Davies Hood, President and Owner of Induron Protective Coatings, recently discussed epoxy coatings, the advantages of ceramic epoxy coatings, how they’re manufactured, what applications utilities should use them for, and how the NSF 600 regulatory changes will impact the technology in an interview with Water and Wastes Digest. 

Watch the video here or read more below. 

What are epoxy coatings? 

Epoxy coatings are one form of protective coatings commonly used to fight corrosion. It might sound elementary, but barrier coatings protect a steel or concrete substrate from corrosive environments by providing a barrier layer between the surface and the environment that is attempting to break it down. Epoxy coatings are commonly used to protect pipe, steel and concrete water and wastewater tanks and basins used in the treatment process. 

What are ceramic epoxy coatings?

At Induron, we talk about epoxy coatings a lot, specifically ceramic epoxy coatings.  When we talk about ceramic epoxy, we are talking about epoxy resin that is fortified with a ceramic pigment. While the ceramic pigments that we use are only part of the pigment package, they are a very important part. 

The ceramic spheres that make up part of the pigment package in our ceramic epoxies pack a lot of power to add effective layers of protection for both steel and concrete substrates. 

The ceramic spheres allow us to pack more pigment into a film of paint, which results in:

  • Reduced permeability. 
  • Increased film build. 
  • Prohibited microbial growth.  

But, the most valuable part is that ceramic epoxies provide a surface that has better adhesion than cohesion, which means ceramic epoxies are almost self-healing! With features for microbial resistance, reduced permeability, and “self-healing,” ceramic epoxies are nothing short of phenomenal. 

What’s the manufacturing process for ceramic epoxy coatings?

There are four main components of paint that are mixed together to create epoxy coatings. To keep it simple, we often compare the coatings manufacturing process to baking a cake. When manufacturing paint, we are mixing a lot of different materials together to make a chemical resistant epoxy or polyurethane coating. Like baking a cake, there are always four essential raw materials (or ingredients):

  1. Pigments are the solid material, such as the ceramic spheres mentioned above, used in paint manufacturing similar to how flour is used to bake a cake.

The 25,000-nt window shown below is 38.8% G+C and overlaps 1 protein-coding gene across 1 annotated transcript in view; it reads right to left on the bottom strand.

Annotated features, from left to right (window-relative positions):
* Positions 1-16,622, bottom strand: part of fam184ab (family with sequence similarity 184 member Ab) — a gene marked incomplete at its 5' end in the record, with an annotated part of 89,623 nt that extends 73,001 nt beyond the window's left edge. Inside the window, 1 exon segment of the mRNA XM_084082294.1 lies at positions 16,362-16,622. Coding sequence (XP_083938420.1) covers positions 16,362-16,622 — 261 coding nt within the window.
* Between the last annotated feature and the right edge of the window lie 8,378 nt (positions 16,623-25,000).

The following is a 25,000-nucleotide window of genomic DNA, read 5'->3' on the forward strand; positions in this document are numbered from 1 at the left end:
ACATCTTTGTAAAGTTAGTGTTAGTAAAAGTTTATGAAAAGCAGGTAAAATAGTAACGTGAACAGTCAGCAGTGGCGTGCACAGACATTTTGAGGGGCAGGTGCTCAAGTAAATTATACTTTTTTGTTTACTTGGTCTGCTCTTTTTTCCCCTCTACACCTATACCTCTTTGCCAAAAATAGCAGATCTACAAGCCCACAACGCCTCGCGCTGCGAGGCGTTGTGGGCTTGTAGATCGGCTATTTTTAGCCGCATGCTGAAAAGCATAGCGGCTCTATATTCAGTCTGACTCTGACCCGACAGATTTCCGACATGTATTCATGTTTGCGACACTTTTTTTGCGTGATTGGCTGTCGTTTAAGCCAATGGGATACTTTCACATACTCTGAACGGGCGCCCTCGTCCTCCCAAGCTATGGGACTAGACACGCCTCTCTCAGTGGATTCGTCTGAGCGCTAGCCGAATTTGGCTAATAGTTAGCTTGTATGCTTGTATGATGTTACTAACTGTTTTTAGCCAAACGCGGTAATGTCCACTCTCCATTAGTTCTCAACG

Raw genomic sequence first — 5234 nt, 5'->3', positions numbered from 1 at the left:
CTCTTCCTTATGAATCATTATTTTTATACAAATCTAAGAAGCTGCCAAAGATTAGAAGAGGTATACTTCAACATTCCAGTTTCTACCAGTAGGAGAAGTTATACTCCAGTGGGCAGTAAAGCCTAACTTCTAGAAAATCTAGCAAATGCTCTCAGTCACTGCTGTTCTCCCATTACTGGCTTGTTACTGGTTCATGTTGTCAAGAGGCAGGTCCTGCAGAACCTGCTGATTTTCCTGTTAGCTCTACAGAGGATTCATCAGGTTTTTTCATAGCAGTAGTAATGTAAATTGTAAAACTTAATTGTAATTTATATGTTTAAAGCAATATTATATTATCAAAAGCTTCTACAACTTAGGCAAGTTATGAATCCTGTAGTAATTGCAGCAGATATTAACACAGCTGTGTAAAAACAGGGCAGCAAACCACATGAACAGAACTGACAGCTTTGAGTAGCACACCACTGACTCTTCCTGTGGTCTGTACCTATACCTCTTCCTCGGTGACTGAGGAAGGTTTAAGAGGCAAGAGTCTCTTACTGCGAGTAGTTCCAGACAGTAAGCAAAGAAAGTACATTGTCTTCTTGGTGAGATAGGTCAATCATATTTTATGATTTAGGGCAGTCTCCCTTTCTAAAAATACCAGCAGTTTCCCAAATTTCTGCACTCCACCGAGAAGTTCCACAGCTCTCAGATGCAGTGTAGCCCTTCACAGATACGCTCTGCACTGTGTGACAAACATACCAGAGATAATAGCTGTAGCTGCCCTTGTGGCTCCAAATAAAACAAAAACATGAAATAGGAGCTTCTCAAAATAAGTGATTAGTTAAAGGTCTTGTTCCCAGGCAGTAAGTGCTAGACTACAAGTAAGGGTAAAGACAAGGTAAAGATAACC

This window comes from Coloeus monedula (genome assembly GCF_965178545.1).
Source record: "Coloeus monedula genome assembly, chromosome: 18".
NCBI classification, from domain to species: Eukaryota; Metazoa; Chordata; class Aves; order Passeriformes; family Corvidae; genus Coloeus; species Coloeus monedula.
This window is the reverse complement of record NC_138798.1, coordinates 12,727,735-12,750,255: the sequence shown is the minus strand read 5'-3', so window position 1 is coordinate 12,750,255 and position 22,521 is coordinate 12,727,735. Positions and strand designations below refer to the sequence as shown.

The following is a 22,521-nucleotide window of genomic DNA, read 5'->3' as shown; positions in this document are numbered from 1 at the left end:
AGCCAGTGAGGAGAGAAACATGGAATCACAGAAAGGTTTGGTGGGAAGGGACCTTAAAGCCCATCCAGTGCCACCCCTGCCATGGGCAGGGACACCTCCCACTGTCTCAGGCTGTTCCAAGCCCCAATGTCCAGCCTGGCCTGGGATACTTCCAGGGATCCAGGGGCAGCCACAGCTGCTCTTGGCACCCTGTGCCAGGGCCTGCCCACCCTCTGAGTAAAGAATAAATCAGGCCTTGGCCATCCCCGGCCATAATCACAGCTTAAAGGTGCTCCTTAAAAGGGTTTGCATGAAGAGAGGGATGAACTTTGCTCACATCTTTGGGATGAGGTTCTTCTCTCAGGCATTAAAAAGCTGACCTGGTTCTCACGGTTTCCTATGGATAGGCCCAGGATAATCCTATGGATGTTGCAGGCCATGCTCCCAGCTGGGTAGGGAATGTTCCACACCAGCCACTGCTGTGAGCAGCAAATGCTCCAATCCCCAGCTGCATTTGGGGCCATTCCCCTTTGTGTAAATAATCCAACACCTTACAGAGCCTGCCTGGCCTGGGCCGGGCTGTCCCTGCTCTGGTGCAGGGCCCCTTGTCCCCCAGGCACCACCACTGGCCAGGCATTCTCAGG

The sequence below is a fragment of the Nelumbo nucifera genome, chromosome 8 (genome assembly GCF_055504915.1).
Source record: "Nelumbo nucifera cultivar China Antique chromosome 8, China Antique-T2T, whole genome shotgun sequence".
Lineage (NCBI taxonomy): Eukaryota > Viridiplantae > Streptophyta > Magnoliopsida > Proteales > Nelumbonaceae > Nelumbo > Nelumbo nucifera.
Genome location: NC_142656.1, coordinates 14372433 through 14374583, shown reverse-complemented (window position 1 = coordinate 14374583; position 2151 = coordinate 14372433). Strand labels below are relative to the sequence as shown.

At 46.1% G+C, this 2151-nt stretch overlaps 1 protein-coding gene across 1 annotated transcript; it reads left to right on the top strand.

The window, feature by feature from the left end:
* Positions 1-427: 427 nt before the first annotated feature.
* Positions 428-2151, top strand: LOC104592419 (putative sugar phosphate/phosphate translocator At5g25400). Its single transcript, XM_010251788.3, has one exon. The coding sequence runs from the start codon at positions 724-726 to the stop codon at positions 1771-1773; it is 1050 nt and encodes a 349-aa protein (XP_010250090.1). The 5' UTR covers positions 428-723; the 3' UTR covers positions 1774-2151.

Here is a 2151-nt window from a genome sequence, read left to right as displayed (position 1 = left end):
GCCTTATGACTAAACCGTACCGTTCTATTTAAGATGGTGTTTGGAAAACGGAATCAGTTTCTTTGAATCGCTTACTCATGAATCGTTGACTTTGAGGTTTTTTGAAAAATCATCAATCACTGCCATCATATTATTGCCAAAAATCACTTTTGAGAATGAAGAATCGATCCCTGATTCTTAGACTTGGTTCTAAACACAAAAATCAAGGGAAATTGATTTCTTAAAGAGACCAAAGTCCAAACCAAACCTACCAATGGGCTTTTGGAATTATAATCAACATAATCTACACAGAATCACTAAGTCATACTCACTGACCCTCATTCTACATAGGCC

2. Resin is the backbone that holds everything together in paint manufacturing, just like an egg holds everything together in baking a cake. The resins we use here at Induron are typically epoxies and polyurethanes. 
  3. Solvents provide moisture, or the flow, that enables the paint to easily spray or roll out onto a surface, similar to adding milk to your cake mix.
  4. Additives are the paint colors or specialized protective elements in paint manufacturing that are similar to adding flavoring, such as chocolate or strawberry, to your cake mix.

How can utilities choose the right coating for their specific needs?

Ceramic epoxies are an ideal solution for water tanks, wastewater facilities and water treatment plants because they serve as an effective barrier coating for anything in immersion with potable water or processed water in a treatment plant. 

How will regulatory changes impact ceramic epoxy technology? 

Induron has manufactured ceramic epoxies for potable water storage tanks and water treatment facilities for 75 years. Coming up on Jan. 1, 2023, the industry will undergo a change as the requirements NSF/ANSI/CAN 600 are adopted into the NSF Std 61 Health Effects Evaluation and Criteria for Chemicals in Drinking Water standard.  

Fortunately, Induron’s decision to go HAPs free years ago left us with a fully-compliant catalog of NSF 61/600-approved ceramic epoxy products, which already have more than a decade of proven performance. In short, NSF 600 is old news to us. 

Learn more about ceramic epoxies

Contact us to learn how ceramic epoxies can work magic into your next coatings project. Read more about Induron’s ceramic epoxies on our blog: